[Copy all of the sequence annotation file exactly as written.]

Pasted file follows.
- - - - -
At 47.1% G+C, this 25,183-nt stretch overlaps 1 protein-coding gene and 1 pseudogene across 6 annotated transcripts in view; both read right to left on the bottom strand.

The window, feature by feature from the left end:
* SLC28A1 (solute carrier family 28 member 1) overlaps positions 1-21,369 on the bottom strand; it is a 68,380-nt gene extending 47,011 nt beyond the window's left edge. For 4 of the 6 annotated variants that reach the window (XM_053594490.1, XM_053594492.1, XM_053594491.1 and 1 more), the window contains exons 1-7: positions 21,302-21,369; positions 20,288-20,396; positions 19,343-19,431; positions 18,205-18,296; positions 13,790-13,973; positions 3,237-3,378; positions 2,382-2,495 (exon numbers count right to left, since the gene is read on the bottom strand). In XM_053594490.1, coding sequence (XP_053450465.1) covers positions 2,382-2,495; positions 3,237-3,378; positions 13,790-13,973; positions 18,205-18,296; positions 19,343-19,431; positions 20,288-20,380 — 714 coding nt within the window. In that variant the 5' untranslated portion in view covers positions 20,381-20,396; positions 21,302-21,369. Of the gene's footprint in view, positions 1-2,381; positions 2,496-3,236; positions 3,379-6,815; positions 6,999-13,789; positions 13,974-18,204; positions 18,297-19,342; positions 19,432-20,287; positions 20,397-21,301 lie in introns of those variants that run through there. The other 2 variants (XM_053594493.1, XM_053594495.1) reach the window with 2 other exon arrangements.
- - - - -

At 47.1% G+C, this 25,183-nt stretch overlaps 1 protein-coding gene and 1 pseudogene across 6 annotated transcripts in view; both read right to left on the bottom strand.

The window, feature by feature from the left end:
* SLC28A1 (solute carrier family 28 member 1) overlaps positions 1-21,369 on the bottom strand; it is a 68,380-nt gene extending 47,011 nt beyond the window's left edge. For 4 of the 6 annotated variants that reach the window (XM_053594490.1, XM_053594492.1, XM_053594491.1 and 1 more), the window contains exons 1-7: positions 21,302-21,369; positions 20,288-20,396; positions 19,343-19,431; positions 18,205-18,296; positions 13,790-13,973; positions 3,237-3,378; positions 2,382-2,495 (exon numbers count right to left, since the gene is read on the bottom strand). In XM_053594490.1, coding sequence (XP_053450465.1) covers positions 2,382-2,495; positions 3,237-3,378; positions 13,790-13,973; positions 18,205-18,296; positions 19,343-19,431; positions 20,288-20,380 — 714 coding nt within the window. In that variant the 5' untranslated portion in view covers positions 20,381-20,396; positions 21,302-21,369. Of the gene's footprint in view, positions 1-2,381; positions 2,496-3,236; positions 3,379-6,815; positions 6,999-13,789; positions 13,974-18,204; positions 18,297-19,342; positions 19,432-20,287; positions 20,397-21,301 lie in introns of those variants that run through there. The other 2 variants (XM_053594493.1, XM_053594495.1) reach the window with 2 other exon arrangements.